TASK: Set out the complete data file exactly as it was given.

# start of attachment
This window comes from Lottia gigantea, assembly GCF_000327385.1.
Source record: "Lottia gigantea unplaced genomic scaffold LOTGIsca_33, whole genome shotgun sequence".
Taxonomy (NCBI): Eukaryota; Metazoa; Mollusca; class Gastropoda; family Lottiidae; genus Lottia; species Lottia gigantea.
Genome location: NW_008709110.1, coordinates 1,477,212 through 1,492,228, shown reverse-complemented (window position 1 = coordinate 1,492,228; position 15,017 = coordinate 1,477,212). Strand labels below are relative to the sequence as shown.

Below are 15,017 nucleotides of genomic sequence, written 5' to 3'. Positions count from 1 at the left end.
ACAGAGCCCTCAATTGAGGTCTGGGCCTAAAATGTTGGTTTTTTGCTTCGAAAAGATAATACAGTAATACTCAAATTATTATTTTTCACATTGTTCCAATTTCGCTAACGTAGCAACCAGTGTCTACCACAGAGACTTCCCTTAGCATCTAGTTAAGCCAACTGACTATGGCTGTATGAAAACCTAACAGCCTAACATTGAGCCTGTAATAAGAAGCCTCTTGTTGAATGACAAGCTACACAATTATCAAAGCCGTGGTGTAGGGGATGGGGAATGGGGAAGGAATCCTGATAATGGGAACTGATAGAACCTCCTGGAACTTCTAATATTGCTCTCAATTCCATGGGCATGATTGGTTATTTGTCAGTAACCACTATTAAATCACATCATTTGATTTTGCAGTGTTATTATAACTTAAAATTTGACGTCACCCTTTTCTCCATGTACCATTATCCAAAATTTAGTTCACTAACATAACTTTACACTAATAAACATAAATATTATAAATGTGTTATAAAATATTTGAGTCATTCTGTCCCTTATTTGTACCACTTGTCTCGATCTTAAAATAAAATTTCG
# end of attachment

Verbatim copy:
This window comes from Lottia gigantea, assembly GCF_000327385.1.
Source record: "Lottia gigantea unplaced genomic scaffold LOTGIsca_33, whole genome shotgun sequence".
Taxonomy (NCBI): Eukaryota; Metazoa; Mollusca; class Gastropoda; family Lottiidae; genus Lottia; species Lottia gigantea.
Genome location: NW_008709110.1, coordinates 1,477,212 through 1,492,228, shown reverse-complemented (window position 1 = coordinate 1,492,228; position 15,017 = coordinate 1,477,212). Strand labels below are relative to the sequence as shown.

Below are 15,017 nucleotides of genomic sequence, written 5' to 3'. Positions count from 1 at the left end.
ACAGAGCCCTCAATTGAGGTCTGGGCCTAAAATGTTGGTTTTTTGCTTCGAAAAGATAATACAGTAATACTCAAATTATTATTTTTCACATTGTTCCAATTTCGCTAACGTAGCAACCAGTGTCTACCACAGAGACTTCCCTTAGCATCTAGTTAAGCCAACTGACTATGGCTGTATGAAAACCTAACAGCCTAACATTGAGCCTGTAATAAGAAGCCTCTTGTTGAATGACAAGCTACACAATTATCAAAGCCGTGGTGTAGGGGATGGGGAATGGGGAAGGAATCCTGATAATGGGAACTGATAGAACCTCCTGGAACTTCTAATATTGCTCTCAATTCCATGGGCATGATTGGTTATTTGTCAGTAACCACTATTAAATCACATCATTTGATTTTGCAGTGTTATTATAACTTAAAATTTGACGTCACCCTTTTCTCCATGTACCATTATCCAAAATTTAGTTCACTAACATAACTTTACACTAATAAACATAAATATTATAAATGTGTTATAAAATATTTGAGTCATTCTGTCCCTTATTTGTACCACTTGTCTCGATCTTAAAATAAAATTTCG